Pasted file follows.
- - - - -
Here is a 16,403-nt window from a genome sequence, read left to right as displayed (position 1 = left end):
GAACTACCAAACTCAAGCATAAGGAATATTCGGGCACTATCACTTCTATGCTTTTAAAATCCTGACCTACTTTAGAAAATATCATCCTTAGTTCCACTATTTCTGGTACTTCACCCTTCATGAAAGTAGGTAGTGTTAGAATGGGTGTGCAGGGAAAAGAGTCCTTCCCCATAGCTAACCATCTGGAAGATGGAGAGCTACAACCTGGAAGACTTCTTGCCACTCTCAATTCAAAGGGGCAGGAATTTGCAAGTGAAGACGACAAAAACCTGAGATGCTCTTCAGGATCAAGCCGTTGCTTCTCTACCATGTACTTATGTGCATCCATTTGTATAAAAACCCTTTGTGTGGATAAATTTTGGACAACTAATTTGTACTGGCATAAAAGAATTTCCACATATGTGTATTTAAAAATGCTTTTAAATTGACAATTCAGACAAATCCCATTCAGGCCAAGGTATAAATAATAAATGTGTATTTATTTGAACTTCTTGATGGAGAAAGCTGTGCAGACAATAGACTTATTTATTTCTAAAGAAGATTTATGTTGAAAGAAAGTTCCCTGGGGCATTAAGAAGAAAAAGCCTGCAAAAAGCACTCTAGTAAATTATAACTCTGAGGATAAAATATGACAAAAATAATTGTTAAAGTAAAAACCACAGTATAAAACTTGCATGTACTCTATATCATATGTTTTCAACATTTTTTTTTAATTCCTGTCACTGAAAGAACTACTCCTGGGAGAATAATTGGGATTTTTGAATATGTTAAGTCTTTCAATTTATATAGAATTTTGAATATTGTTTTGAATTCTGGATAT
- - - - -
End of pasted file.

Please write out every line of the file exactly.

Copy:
Here is a 16,403-nt window from a genome sequence, read left to right as displayed (position 1 = left end):
GAACTACCAAACTCAAGCATAAGGAATATTCGGGCACTATCACTTCTATGCTTTTAAAATCCTGACCTACTTTAGAAAATATCATCCTTAGTTCCACTATTTCTGGTACTTCACCCTTCATGAAAGTAGGTAGTGTTAGAATGGGTGTGCAGGGAAAAGAGTCCTTCCCCATAGCTAACCATCTGGAAGATGGAGAGCTACAACCTGGAAGACTTCTTGCCACTCTCAATTCAAAGGGGCAGGAATTTGCAAGTGAAGACGACAAAAACCTGAGATGCTCTTCAGGATCAAGCCGTTGCTTCTCTACCATGTACTTATGTGCATCCATTTGTATAAAAACCCTTTGTGTGGATAAATTTTGGACAACTAATTTGTACTGGCATAAAAGAATTTCCACATATGTGTATTTAAAAATGCTTTTAAATTGACAATTCAGACAAATCCCATTCAGGCCAAGGTATAAATAATAAATGTGTATTTATTTGAACTTCTTGATGGAGAAAGCTGTGCAGACAATAGACTTATTTATTTCTAAAGAAGATTTATGTTGAAAGAAAGTTCCCTGGGGCATTAAGAAGAAAAAGCCTGCAAAAAGCACTCTAGTAAATTATAACTCTGAGGATAAAATATGACAAAAATAATTGTTAAAGTAAAAACCACAGTATAAAACTTGCATGTACTCTATATCATATGTTTTCAACATTTTTTTTTAATTCCTGTCACTGAAAGAACTACTCCTGGGAGAATAATTGGGATTTTTGAATATGTTAAGTCTTTCAATTTATATAGAATTTTGAATATTGTTTTGAATTCTGGATAT